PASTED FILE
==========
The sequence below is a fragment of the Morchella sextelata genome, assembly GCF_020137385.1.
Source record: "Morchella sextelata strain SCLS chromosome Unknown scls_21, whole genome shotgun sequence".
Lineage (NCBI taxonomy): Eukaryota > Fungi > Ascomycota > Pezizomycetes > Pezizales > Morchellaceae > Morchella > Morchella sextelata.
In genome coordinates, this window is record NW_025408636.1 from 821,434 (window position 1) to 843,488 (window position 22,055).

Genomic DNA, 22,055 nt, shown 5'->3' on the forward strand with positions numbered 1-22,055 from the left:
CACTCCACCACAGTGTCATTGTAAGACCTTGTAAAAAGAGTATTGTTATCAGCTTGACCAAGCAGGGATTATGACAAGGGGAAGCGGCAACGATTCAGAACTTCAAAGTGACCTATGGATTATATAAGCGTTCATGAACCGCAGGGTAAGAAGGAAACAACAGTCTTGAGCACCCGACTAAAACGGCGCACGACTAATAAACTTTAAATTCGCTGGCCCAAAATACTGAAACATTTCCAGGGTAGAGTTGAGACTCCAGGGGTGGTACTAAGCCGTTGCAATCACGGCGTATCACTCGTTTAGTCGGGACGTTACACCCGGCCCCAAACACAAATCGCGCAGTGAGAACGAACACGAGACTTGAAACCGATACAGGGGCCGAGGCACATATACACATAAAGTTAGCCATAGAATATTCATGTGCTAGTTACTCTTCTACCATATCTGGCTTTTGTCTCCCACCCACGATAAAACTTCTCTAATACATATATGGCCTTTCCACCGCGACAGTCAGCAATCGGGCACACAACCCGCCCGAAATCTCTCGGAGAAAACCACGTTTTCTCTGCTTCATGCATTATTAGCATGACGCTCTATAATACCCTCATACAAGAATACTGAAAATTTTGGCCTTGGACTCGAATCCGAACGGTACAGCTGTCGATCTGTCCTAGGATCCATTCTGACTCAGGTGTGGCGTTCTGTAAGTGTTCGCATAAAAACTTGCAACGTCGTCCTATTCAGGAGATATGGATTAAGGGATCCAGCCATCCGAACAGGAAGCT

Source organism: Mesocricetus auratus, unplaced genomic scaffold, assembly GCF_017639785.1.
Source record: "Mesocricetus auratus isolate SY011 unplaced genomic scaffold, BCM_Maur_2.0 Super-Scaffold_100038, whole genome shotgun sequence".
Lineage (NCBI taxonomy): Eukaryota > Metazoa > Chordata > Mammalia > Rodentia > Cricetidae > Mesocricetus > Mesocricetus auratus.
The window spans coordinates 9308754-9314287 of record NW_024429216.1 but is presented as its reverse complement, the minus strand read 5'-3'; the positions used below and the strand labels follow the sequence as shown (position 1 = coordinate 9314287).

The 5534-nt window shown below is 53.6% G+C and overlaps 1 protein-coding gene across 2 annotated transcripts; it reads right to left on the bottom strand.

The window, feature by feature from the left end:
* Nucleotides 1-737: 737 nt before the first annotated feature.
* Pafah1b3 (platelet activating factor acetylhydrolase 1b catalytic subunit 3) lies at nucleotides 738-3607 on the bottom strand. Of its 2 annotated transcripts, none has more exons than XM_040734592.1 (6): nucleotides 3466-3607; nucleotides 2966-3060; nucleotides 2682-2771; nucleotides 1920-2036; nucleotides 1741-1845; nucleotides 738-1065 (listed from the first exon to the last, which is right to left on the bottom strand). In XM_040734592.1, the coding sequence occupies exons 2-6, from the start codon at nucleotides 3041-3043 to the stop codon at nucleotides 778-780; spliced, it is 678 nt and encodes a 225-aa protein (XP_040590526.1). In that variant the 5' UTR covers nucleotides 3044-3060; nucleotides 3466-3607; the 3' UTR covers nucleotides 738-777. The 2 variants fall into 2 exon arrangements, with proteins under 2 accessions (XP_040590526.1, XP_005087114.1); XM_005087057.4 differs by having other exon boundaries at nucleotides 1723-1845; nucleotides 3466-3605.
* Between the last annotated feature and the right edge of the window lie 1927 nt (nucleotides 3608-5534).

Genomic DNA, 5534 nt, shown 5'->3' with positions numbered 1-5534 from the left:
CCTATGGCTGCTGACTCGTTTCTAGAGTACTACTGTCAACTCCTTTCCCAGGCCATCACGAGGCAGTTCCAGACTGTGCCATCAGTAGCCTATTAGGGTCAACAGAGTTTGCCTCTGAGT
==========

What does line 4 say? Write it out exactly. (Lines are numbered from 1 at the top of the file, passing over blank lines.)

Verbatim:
In genome coordinates, this window is record NW_025408636.1 from 821,434 (window position 1) to 843,488 (window position 22,055).